5. Alcoholism and substance abuse are huge problems in older adults and getting worse: Substance abuse among older adults is a growing problem in particular alcohol, painkillers and anxiety medications such as benzodiazepines. According to the National Center for Alcoholism and Drug Dependence, nearly 50% of nursing home residents have alcohol related problems. Widowers (men who have lost spouses) over the age of 75 have the highest rate of alcoholism in the U.S and older adults are hospitalized as often for alcohol-related problems as for heart attacks. And the list goes on. Benzodiazepines such as Xanax and Atavan, which are highly addictive especially to an older adult, are frequently inappropriately prescribed and abused prescriptions. They are even more risky when mixed with alcohol. Activities at older adult communities that emphasize drinking such as hosting happy hours and gambling, which can be a substitute addiction, exacerbate the problem. Older adults are more sensitive to alcohol and medications than they were when they were younger which also complicates the situation because they may not realize it. Family members are often unaware that an older parent’s memory loss and confusion, even hostility and depression, may in fact be caused by alcohol abuse and/or medications interacting with alcohol or substances. As family members age, reducing alcohol is almost always advisable given changes in the body’s ability to metabolize it and the increase in medications. Watch for changes in behavior, personal hygiene, etc. Sometimes this is just inadvertent caused by mixing medications or mixing medications with alcohol. Sometimes there is an abuse problem that needs to be addressed through treatment. There are programs specifically geared to older adults, both outpatient and residential.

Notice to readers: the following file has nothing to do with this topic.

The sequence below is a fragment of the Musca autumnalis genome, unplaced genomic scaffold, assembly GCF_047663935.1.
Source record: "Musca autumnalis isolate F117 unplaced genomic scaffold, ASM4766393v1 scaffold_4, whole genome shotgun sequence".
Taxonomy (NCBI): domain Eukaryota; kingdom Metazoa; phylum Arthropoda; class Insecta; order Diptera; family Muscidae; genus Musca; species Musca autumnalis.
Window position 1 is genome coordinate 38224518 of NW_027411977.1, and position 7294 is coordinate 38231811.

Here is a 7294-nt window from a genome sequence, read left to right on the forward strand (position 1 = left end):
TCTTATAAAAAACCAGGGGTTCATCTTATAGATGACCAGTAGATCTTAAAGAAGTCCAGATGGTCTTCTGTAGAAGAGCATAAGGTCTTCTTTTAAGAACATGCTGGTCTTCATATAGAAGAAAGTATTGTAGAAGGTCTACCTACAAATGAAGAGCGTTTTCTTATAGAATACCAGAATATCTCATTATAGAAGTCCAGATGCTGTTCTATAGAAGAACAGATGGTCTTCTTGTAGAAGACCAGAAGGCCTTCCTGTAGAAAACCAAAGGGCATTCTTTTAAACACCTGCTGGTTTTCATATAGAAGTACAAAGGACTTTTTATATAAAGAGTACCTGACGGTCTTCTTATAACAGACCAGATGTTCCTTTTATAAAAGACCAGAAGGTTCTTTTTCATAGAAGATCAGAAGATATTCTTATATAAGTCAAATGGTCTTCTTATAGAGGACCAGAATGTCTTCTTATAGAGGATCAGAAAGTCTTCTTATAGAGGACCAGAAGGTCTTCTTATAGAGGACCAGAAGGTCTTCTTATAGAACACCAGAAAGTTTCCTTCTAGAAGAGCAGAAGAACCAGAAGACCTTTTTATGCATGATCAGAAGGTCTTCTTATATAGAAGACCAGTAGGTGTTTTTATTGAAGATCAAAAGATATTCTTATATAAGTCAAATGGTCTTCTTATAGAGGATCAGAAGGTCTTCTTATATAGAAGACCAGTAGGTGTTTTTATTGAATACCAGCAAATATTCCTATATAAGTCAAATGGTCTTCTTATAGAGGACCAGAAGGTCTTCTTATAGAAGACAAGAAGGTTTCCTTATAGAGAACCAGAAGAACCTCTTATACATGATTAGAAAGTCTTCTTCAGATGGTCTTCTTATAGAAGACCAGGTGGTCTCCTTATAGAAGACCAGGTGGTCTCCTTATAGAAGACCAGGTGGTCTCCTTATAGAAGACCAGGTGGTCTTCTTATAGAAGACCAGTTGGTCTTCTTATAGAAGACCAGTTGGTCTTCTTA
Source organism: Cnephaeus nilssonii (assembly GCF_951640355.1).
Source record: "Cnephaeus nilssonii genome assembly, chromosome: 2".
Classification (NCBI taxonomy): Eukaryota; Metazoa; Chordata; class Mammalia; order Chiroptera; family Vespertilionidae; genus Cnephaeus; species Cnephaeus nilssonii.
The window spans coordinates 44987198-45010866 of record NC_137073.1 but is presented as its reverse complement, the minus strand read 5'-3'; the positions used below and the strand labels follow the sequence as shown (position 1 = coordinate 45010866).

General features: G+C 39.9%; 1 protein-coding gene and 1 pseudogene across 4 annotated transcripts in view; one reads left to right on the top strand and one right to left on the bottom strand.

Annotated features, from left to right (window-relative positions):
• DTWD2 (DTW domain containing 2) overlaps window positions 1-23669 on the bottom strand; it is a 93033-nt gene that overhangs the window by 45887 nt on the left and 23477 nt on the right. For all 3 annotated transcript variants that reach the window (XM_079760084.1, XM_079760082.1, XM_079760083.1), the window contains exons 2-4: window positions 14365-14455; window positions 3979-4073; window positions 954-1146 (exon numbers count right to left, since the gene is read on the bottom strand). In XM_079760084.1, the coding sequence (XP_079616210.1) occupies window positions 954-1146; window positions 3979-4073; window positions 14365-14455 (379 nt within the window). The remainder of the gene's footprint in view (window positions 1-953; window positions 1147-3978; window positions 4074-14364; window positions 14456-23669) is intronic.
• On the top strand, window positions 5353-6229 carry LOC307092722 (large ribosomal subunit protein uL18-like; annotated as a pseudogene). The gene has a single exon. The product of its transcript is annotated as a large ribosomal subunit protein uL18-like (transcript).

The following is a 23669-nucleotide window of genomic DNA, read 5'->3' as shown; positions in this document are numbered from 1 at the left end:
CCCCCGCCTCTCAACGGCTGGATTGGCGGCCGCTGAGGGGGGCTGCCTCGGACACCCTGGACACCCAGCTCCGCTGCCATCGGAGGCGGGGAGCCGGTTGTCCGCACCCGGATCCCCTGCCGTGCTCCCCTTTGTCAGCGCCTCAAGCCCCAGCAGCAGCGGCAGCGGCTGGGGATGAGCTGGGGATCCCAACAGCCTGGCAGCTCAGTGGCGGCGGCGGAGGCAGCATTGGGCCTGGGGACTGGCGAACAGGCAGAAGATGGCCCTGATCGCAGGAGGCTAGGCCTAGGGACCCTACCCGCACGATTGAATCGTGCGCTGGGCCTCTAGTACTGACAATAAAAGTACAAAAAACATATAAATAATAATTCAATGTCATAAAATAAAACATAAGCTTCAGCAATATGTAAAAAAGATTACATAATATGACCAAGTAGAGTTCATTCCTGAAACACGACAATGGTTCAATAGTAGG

6. If you are responsible for someone with dementia…:  If you are presented with the challenge of managing the care of someone who is struggling with true dementia, whether it be Alzheimer’s or any other form, there are several critical factors to help improve the outcome of your efforts. Probably the most important is to make sure that you or whoever has caregiver/oversight responsibility takes care of yourself. If that does not occur not only will you suffer but so will the patient. There are many excellent programs available now that offer multifaceted resources to help including neurologists, psychologists, social workers, and sometimes day care services and programs. One program created at the University of Michigan explicitly states that managing dementia well begins by starting with working with the caregivers rather than the patients. The results have been impressive.

This has been a short list of things to be aware of that you may or may not have known about. Particularly as the Baby Boomer portion of our population (born between 1946 and 1964) ages into the Older Adult segment, more and more focus is on this area. As a result, new information emerges on a regular basis. Being age 75 now is not the same as it was 10 years ago!  Many 75 year olds are still active in the workforce as well as running track, hiking and the tennis court.

All of these factors impact the aging process. There are resources being devoted on how to make this easier.

Stay healthy and take care of yourself!


¹ Where is your tribe? Who are your people? Social Isolation and Loneliness in the 21st Century. (2018). CSA Journal, 1, 7."
² Where is your tribe? Who are your people? Social Isolation and Loneliness in the 21st Century. (2018). CSA Journal, 1, 7."
³ Brody, J. E. (2018, September 3). Preventing Muscle Loss as We Age. New York Times.
⁴ Bakalar, N. (2018, June 7). Depression in Older People Tends to Be More Severe. New York Times.
⁵ Bakalar, N. (2018, June 7). Depression in Older People Tends to Be More Severe. New York Times.
⁶ Alcohol, Drug Dependence and Seniors. (2015, June 26). Retrieved from
⁷ Gravitz, L. (2018, September 15). To Manage Dementia Well, Start With The Caregivers. National Public Radio.